In a recent interview for Metal Hammer, Metallica‘s iconic bassist Robert Trujillo talked about the previous problems James Hetfield struggled with, and also mentioned about his current status after rehab.

As you might remember, the heavy metal legend Metallica’s frontman James Hetfield has been dealing with his alcohol addiction for a while now. During the recording process of the band’s eighth studio album, ‘St. Anger,’ James entered rehabilitation for his alcohol problem mainly caused by family issues.

Even though he had been doing well for a while, last year James’ problems emerged once again and Metallica canceled their tour so he could go rehab. Fortunately, James’ on and off struggle with alcoholism seemed to be getting better these days.

During a recent conversation with Metal Hammer magazine, Metallica bassist Robert Trujillo revealed the details of James’ current status after leaving the rehabilitation center and stated:

“It seemed like James was walking a tightrope, on thin ice – he seemed very guarded and he had a lot of things going on in his personal life. Everything was according to a schedule.

Now it just seems like he’s got his juju back. He’s sober of course but he’s got that Hetfield attitude that’s confident and powerful and creative, but he’s also very inspired by ideas that I’ll have.”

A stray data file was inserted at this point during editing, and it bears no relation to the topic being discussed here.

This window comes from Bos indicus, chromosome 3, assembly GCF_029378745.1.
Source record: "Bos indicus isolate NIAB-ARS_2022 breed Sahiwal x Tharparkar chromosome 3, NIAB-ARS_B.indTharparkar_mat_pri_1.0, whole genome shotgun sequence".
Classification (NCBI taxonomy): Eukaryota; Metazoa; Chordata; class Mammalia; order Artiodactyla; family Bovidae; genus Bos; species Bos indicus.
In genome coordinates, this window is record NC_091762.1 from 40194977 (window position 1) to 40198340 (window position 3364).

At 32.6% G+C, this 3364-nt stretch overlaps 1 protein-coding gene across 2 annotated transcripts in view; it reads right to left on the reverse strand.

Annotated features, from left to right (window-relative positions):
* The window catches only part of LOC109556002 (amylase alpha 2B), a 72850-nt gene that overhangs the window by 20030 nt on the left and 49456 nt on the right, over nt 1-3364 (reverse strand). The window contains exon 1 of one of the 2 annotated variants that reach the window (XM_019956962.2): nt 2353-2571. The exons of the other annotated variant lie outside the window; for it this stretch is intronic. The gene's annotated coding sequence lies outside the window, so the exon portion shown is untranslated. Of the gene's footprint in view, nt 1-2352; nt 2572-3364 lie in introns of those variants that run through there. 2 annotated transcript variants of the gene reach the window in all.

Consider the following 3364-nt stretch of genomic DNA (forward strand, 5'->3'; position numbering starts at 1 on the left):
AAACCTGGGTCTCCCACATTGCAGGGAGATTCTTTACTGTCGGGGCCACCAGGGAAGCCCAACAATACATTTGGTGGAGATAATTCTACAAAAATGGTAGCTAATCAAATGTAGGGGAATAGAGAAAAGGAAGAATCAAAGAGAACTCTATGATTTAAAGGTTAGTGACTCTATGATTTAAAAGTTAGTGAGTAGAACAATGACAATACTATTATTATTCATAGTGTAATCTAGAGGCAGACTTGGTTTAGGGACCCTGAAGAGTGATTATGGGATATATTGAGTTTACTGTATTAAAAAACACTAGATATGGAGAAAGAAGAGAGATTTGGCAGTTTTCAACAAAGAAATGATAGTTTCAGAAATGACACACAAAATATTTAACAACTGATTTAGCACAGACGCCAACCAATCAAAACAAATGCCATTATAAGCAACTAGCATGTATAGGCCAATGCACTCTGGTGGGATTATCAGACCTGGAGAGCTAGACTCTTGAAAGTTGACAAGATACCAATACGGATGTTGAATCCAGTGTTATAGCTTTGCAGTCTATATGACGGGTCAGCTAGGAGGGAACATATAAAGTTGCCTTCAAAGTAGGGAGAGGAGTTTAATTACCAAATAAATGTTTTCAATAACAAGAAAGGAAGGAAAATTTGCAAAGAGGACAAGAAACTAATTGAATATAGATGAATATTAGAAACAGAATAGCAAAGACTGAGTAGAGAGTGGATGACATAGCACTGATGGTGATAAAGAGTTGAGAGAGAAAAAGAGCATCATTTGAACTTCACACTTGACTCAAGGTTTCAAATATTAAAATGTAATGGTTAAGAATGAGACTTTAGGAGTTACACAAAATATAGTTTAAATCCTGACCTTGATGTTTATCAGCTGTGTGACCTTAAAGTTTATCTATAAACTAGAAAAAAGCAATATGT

Additionally, Rob was asked about what he felt about not performing on ‘St. Anger’ as it was released in the same year he joined Metallica.

Here is what he said:

“I wasn’t thinking about new riffs, it was the catalog. Learning how to play ‘Phantom Lord,’ I didn’t actually get my headspace into writing mode until the third or fourth year in the band when we started ‘Death Magnetic.’

I wanted to see how the guys worked together and it was like going to Metallica school, the writing world of Metallica. Every day I was there with them and those guys would just go at it and I was like a mediator.

The things I did come up with are in the album. I wanted to see how the creative machine behind Metallica works, and it is a relief to get through that phase of the journey with them.”

Click here to read the entire interview with Rob Trujillo.